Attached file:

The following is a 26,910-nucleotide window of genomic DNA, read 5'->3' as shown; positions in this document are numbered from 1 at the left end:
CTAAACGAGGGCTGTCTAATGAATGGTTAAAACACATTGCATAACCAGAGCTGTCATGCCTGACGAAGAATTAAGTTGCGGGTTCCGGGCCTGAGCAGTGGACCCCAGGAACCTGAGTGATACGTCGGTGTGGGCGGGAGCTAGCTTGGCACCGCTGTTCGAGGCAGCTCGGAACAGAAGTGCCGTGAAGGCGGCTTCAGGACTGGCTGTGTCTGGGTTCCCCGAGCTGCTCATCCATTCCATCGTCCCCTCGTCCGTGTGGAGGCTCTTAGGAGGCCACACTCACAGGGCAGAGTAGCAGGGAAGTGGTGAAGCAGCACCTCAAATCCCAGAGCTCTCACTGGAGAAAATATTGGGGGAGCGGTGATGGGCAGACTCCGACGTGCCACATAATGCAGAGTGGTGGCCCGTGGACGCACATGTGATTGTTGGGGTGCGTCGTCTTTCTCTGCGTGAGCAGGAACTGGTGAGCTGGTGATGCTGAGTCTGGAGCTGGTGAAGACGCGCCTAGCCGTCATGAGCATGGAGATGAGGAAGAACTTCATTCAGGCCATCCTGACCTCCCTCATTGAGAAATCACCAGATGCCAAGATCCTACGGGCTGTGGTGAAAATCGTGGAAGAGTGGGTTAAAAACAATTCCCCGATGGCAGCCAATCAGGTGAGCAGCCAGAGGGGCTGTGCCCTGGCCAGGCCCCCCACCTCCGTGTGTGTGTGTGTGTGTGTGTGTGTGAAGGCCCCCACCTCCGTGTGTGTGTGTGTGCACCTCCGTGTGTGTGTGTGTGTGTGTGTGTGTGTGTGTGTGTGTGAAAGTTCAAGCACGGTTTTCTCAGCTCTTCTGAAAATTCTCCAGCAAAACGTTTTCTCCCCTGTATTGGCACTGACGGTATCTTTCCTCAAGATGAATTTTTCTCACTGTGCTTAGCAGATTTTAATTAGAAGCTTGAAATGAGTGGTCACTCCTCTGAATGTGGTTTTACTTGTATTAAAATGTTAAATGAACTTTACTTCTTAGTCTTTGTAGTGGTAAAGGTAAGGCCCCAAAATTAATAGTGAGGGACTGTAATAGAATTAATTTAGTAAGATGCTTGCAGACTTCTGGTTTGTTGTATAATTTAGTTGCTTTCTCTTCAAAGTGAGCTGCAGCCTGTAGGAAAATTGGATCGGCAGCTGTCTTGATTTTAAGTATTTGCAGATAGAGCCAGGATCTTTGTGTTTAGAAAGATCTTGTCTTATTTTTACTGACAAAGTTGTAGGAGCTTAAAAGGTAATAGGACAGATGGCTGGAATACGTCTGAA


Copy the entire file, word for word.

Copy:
The following is a 26,910-nucleotide window of genomic DNA, read 5'->3' as shown; positions in this document are numbered from 1 at the left end:
CTAAACGAGGGCTGTCTAATGAATGGTTAAAACACATTGCATAACCAGAGCTGTCATGCCTGACGAAGAATTAAGTTGCGGGTTCCGGGCCTGAGCAGTGGACCCCAGGAACCTGAGTGATACGTCGGTGTGGGCGGGAGCTAGCTTGGCACCGCTGTTCGAGGCAGCTCGGAACAGAAGTGCCGTGAAGGCGGCTTCAGGACTGGCTGTGTCTGGGTTCCCCGAGCTGCTCATCCATTCCATCGTCCCCTCGTCCGTGTGGAGGCTCTTAGGAGGCCACACTCACAGGGCAGAGTAGCAGGGAAGTGGTGAAGCAGCACCTCAAATCCCAGAGCTCTCACTGGAGAAAATATTGGGGGAGCGGTGATGGGCAGACTCCGACGTGCCACATAATGCAGAGTGGTGGCCCGTGGACGCACATGTGATTGTTGGGGTGCGTCGTCTTTCTCTGCGTGAGCAGGAACTGGTGAGCTGGTGATGCTGAGTCTGGAGCTGGTGAAGACGCGCCTAGCCGTCATGAGCATGGAGATGAGGAAGAACTTCATTCAGGCCATCCTGACCTCCCTCATTGAGAAATCACCAGATGCCAAGATCCTACGGGCTGTGGTGAAAATCGTGGAAGAGTGGGTTAAAAACAATTCCCCGATGGCAGCCAATCAGGTGAGCAGCCAGAGGGGCTGTGCCCTGGCCAGGCCCCCCACCTCCGTGTGTGTGTGTGTGTGTGTGTGTGTGAAGGCCCCCACCTCCGTGTGTGTGTGTGTGCACCTCCGTGTGTGTGTGTGTGTGTGTGTGTGTGTGTGTGTGTGTGAAAGTTCAAGCACGGTTTTCTCAGCTCTTCTGAAAATTCTCCAGCAAAACGTTTTCTCCCCTGTATTGGCACTGACGGTATCTTTCCTCAAGATGAATTTTTCTCACTGTGCTTAGCAGATTTTAATTAGAAGCTTGAAATGAGTGGTCACTCCTCTGAATGTGGTTTTACTTGTATTAAAATGTTAAATGAACTTTACTTCTTAGTCTTTGTAGTGGTAAAGGTAAGGCCCCAAAATTAATAGTGAGGGACTGTAATAGAATTAATTTAGTAAGATGCTTGCAGACTTCTGGTTTGTTGTATAATTTAGTTGCTTTCTCTTCAAAGTGAGCTGCAGCCTGTAGGAAAATTGGATCGGCAGCTGTCTTGATTTTAAGTATTTGCAGATAGAGCCAGGATCTTTGTGTTTAGAAAGATCTTGTCTTATTTTTACTGACAAAGTTGTAGGAGCTTAAAAGGTAATAGGACAGATGGCTGGAATACGTCTGAA